In the embodiment depicted in FIG. 2, the transcoding engine proxy 232 generates transcoding jobs in response to requests for content elements and assigns the generated transcoding jobs to the transcoding engines 118-1 . . . 118-N according to the transcoding brokerage policy 234. A transcoding job is an order to transcode one or more requested content elements that are stored in the content source 116. The transcoding brokerage policy may contain information that indicates that the transcoding engines in the transcoding system are divided into multiple groups of transcoding engines. Each group of transcoding engines includes one or more transcoding engines while at least one group of transcoding engines includes more than one transcoding engines. According to the transcoding brokerage policy, the transcoding engine proxy assigns transcoding jobs to the groups of transcoding engines.

In an exemplary operation of the transcoding broker 208, the states of the transcoding engines 118-1 . . . 118-N are stored in the service broker 230 and transcoding requests are received at the transcoding engine proxy 232. Transcoding engines are selected by the transcoding engine proxy based on the types of content elements identified in the requests and the selections are routed to the corresponding transcoding engines. Transcoding requests might get deferred in a queue based on the policies. In an embodiment, performance statistics for the transcoding engines are regularly transmitted to the service broker. By intelligent and informative routing, deferred transcoding, and tracking the performances of the transcoding engines, the transcoding broker enables an optimal usage of the computing power of all of the transcoding engines in the transcoding system.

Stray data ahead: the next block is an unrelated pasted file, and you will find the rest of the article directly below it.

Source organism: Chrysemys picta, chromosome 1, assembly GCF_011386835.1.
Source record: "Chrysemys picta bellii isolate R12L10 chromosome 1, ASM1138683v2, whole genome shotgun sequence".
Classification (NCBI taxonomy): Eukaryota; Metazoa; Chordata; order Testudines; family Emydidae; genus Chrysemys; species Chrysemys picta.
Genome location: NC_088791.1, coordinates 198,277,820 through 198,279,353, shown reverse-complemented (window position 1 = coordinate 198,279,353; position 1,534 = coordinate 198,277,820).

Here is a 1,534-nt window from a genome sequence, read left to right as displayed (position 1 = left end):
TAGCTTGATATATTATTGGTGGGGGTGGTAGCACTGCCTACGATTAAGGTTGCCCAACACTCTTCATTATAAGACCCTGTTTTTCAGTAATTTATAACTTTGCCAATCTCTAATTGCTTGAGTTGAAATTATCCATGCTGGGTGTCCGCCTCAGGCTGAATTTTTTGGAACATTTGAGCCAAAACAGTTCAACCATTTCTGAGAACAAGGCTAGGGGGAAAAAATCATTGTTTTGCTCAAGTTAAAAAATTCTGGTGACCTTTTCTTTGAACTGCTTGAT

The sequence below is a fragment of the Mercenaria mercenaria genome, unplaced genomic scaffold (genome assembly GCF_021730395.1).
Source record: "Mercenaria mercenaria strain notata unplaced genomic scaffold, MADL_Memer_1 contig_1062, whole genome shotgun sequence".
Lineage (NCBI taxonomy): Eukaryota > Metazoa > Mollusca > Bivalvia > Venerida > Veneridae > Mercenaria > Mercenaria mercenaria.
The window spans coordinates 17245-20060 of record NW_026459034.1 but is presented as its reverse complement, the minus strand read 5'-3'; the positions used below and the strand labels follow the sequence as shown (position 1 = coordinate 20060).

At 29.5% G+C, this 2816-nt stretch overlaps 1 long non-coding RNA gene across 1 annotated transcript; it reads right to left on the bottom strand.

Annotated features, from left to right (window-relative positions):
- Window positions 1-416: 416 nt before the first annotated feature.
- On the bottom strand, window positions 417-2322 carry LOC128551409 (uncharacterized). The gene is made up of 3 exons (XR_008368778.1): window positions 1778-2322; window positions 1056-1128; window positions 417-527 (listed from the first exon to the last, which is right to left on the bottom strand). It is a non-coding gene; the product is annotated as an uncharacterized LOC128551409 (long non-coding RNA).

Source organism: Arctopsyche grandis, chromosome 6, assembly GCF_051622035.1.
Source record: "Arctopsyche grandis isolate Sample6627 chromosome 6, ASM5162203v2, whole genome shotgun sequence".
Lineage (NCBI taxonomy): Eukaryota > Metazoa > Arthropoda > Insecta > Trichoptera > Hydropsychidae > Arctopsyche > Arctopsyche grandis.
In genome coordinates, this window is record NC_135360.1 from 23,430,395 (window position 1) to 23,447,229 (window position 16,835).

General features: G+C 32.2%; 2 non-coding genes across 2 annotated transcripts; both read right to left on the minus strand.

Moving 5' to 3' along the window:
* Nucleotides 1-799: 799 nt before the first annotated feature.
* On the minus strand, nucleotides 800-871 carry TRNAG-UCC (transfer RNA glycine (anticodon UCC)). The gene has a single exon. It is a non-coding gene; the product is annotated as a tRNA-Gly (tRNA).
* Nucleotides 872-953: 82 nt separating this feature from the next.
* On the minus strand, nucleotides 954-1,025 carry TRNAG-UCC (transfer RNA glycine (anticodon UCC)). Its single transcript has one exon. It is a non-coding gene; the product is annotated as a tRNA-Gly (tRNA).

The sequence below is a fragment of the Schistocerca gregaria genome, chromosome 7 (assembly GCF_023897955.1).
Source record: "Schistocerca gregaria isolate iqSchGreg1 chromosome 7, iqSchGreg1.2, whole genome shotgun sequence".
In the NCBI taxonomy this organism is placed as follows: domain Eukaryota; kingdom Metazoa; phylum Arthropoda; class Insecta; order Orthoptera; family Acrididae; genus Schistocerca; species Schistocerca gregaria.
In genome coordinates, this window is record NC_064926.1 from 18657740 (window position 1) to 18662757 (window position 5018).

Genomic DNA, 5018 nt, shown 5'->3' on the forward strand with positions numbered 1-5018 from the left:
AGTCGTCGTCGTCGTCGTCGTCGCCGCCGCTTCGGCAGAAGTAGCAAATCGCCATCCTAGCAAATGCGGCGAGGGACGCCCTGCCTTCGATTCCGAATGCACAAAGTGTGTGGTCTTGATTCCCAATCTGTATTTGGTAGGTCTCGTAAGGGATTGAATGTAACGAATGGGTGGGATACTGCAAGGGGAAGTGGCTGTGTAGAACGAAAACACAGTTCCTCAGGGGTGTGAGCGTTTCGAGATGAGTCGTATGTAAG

A hybrid transcoding infrastructure can be used to perform the transcoding of content elements. FIG. 3 depicts an embodiment of a hybrid transcoding infrastructure 314 with the transcoding broker 208 and the content source 116. The hybrid transcoding infrastructure includes a cloud based transcoding system 322 that includes the transcoding engines 118- . . . 118-N, and a local transcoding system 324 that includes transcoding engines 318- . . . 318-N. The cloud based transcoding infrastructure is also referred to as a virtual private cloud. The local transcoding system may be located in the same network as the transcoding broker and/or the content source. In an embodiment, the local transcoding system is implemented first and the cloud based transcoding infrastructure is added later. In this embodiment, the service broker 230 adjusts the transcoding brokerage policy 234 to include information about the transcoding engines in the Internet. The transcoding engine proxy 232 generates transcoding jobs in response to requests for content elements, which may be transmitted from the transcoding client 256, and transmits transcoding jobs to a distributed file system 326. The distributed file system sets up message queues for transcoding engines and sends transcoding messages to a virtual private network (VPN) 328. The VPN transmits the transcoding messages to the transcoding engines in the local transcoding system and the virtual private cloud. The transcoding engines in the local transcoding system and the virtual private cloud transmit transcoding responses to the transcoding engine proxy. In the embodiment depicted in FIG. 3, the transcoding engine proxy composes a response to the transcoding client based on the transcoding responses from the transcoding engines. In addition, the transcoding engines in the local transcoding system and the virtual private cloud exchange heart beat information that indicates the health of the transcoding engines, feedback statistics and control information with service broker 230.